Colorado man diagnosed with rare form of plague
This might sound like the plot of a scary sci-fi thriller - but it's real.
A Colorado man caught the rarest and most fatal form of the plague and it can be spread in the air from coughing and sneezing.
It's called pneumonic plague and the last confirmed case was in 2004. According to the health department, 60 human cases have been identified in Colorado since 1957 - nine of those were fatal.
It's caused by the same bacteria as the bubonic plague but it targets the lungs.
The man has not been identified, but health officials believe he caught the infection from his dog, which died unexpectedly and also tested positive for lethal pathogen. Fortunately, they don't think the virus is out in the air putting others at risk.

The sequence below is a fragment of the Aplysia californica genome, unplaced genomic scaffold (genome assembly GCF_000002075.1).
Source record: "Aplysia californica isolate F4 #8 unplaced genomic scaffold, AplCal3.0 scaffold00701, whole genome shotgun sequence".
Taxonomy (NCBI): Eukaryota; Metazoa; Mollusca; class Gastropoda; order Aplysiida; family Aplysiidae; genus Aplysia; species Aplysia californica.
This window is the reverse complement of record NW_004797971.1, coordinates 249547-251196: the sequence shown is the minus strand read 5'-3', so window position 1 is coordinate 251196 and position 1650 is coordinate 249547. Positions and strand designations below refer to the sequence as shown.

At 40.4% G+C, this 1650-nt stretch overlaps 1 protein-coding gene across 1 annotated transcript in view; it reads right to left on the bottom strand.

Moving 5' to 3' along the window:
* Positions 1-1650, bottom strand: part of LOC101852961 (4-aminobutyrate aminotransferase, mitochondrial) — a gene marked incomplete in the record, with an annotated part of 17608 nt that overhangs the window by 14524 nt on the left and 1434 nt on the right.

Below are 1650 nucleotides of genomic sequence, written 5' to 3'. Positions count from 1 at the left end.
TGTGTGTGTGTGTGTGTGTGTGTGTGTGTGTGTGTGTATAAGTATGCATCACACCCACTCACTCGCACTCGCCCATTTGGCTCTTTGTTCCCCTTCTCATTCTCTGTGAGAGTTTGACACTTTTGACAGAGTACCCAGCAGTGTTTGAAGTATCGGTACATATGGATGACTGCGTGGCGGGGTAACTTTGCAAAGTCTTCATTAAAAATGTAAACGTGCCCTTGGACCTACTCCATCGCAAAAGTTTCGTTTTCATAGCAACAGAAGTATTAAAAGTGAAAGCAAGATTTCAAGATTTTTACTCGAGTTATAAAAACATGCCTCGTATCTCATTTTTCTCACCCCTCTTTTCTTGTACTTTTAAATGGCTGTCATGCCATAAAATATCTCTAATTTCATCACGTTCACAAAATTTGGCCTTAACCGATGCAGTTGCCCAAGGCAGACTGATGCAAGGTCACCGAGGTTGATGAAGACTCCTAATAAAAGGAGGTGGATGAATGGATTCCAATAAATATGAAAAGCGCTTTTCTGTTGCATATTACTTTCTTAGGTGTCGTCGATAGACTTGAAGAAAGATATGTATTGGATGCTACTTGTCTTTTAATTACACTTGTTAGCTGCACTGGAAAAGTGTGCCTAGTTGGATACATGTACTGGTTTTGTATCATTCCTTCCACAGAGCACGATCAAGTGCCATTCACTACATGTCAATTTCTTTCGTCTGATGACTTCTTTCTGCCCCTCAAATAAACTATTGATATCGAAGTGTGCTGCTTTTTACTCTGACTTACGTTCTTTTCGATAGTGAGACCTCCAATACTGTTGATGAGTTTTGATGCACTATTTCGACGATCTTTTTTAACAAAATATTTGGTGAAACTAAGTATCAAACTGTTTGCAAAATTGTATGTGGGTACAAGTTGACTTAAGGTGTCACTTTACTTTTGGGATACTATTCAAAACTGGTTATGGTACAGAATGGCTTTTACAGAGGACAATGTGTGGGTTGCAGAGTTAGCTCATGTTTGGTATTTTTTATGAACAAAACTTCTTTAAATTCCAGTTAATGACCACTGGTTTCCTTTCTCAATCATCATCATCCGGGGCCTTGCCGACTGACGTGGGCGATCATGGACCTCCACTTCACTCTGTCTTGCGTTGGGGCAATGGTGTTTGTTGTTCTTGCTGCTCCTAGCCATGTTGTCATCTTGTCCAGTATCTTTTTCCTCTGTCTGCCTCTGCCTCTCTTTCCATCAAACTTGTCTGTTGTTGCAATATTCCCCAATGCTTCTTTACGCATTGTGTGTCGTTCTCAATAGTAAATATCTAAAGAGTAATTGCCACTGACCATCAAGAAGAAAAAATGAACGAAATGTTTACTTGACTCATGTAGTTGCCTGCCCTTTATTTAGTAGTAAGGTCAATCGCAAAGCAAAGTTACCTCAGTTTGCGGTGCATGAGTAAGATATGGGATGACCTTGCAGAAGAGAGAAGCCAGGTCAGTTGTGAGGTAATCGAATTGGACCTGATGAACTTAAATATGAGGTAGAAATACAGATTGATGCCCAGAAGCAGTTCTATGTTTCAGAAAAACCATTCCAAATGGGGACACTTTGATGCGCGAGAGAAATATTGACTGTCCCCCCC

The state's Department of Public Health and Environment's press release explains the man and his dog might have been exposed in Adams County, near Denver and anyone walking in open spaces and trails should avoid contact with rodents.
Officials are looking for people who may have had contact with the man so they can be treated with antibiotics.
Earlier this year, archaeologists in England uncovered bones from a cemetery for victims of the bubonic plague that ravaged Europe in the 14th century.
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